The show starts on a light-hearted note with the Sareen family having breakfast on a pleasant morning and getting ready for what the day holds for them. The family lives an idyllic life in the picturesque ornate haveli in the royal city of Rajasthan.
Aarya Sareen, an alpha mother of three adorable kids, everyway- a loving wife, dutiful daughter-in-law of an ailing old patriarch has all that a woman could ever wish for – a loving husband, lavish bungalow, luxe life, no problems other than to choose the outfit of the day from a classy wardrobe and adding to her happiness is the upcoming wedding of her younger sister, Soundarya (Priyasha Bhardwaj).
Aarya’s domestic bliss soon comes to an end when her husband Tej Sareen (Chandrachur Singh), is shot dead in broad daylight outside their home at the end of the eerie first episode.
We soon learn the Sareens are not normal people. Beneath the veneer of a happy family and its regal lifestyle, there is more than meets the eye.
Arya’s husband Tej (Chandrachur Singh) along with her greedy brother Sangram (Ankur Bhatia), and their mutual friend Jawahar (Namit Das) are dealing in drugs under the garb of the pharmaceutical business.
Devasted by the loss of her husband, the road ahead of Aarya only gets murkier when an adamant ACP Khan (Vikas Kumar) of the Drug Enforcement Department shows up at the bereaved family’s doorstep with a search warrant.
The death of Tej Sareen forces our eponymous star to forgo her life of homemaker and assume the responsibility as the matriarch of her family’s criminal empire, when all the men in the family deny to do so while also cleaning the mess left by her husband. With dire consequences ahead, the story unfolds subsequently and forms the rest of the plot.
The two major dialogues that created a huge stir amongst the audience and fans goes like, “Pehle Dhandha Mard Sambhalte the- Ab Bache Nahi” (It’s a man’s business, and there are none left, the other one goes like “Panje bahar nikaalo sherni ki tarah” (Be who you are, Show them your claws, like a tigress would).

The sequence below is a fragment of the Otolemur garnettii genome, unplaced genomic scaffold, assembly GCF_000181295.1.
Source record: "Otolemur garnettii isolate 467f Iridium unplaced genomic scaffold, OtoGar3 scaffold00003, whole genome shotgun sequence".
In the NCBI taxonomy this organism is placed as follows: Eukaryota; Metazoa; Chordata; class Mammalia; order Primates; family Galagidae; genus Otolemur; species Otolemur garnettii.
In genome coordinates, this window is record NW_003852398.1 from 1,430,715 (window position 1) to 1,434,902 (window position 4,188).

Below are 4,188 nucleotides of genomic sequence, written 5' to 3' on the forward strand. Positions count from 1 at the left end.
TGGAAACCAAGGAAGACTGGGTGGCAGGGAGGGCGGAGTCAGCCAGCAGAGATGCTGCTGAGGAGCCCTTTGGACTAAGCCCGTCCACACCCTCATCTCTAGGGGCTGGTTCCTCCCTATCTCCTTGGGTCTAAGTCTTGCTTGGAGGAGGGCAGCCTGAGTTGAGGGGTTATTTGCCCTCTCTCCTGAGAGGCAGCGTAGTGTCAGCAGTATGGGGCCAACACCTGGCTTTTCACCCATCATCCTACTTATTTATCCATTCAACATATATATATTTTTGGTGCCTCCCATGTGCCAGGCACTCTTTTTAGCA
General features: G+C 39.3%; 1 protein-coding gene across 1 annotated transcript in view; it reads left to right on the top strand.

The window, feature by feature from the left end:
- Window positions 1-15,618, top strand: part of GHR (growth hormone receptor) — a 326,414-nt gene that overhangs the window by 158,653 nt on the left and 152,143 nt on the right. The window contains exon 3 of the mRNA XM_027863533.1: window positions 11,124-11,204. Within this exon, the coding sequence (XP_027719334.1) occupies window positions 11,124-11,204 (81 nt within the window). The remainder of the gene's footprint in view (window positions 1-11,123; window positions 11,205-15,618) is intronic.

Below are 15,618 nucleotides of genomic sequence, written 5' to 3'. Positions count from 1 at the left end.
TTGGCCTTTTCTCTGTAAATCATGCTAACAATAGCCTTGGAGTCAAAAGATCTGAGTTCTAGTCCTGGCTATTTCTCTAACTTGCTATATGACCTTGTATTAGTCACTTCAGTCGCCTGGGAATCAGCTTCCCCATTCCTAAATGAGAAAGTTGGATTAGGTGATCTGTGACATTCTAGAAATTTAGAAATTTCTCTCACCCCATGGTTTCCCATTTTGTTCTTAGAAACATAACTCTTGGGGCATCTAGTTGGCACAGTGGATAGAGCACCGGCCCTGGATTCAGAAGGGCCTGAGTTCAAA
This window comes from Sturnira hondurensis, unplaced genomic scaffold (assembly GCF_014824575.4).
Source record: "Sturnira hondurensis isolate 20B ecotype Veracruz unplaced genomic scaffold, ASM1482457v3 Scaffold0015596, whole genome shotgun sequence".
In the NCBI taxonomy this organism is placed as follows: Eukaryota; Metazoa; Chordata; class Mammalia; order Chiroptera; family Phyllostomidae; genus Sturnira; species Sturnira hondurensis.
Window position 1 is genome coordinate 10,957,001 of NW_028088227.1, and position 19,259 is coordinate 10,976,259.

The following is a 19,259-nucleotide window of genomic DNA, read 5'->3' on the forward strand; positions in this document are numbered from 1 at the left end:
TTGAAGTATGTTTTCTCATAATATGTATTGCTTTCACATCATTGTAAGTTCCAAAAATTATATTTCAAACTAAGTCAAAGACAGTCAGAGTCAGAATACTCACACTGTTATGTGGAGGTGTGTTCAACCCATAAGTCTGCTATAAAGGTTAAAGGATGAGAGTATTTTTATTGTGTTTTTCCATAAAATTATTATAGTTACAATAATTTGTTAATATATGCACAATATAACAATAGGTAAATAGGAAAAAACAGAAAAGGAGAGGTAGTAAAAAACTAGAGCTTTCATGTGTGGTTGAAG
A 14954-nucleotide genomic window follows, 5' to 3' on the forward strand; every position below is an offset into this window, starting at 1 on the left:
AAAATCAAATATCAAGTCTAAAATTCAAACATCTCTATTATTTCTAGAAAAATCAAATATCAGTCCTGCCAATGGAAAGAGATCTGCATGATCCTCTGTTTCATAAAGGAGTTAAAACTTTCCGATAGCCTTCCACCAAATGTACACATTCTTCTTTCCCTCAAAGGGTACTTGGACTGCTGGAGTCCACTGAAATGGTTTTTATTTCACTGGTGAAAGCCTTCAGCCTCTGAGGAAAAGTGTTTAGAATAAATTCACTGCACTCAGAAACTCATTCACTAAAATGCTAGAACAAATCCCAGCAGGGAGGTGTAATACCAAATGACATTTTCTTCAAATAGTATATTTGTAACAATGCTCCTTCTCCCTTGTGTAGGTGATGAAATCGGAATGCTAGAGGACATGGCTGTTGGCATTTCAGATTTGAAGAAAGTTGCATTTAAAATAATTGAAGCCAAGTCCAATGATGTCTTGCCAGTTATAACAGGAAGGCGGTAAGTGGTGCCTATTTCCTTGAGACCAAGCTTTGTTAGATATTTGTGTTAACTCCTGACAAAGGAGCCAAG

On the other hand of this family-gangster-drama, there is grief, a rebellious teenage daughter, a son in adolescent love, a psychologically troubled 8-year-old who witnessed the shooting of his father, and a complete lack of trust in the institution of marriage and concept of home.
The show is 9 episodes long and the average runtime of each show ranges from 45 to 55 minutes.
It is, decidedly, her show all the way, proving once again what a powerhouse of talent, she is.
The ensemble cast, comprising Sikandar kher, Namit Das, Ankur Bhatia, Maya Sarao, Vikas Kumar, Jayant Kriplani, Manish Choudhry and other talented yet under-utilized actors by the Hindi-cinema ecosystem, lends admirable support to this gripping tale of a woman, who resist replacement of her wedding ring by a drug ring, which is a must-watch in our opinion.
By the end of season-first, there’s no winning in the story of Aarya, only a tight rope balance with an abrupt ending.
One might add: “Aarya” leaves open the scope for an obvious season two going by its final scene, which means “the Don is yet to come”.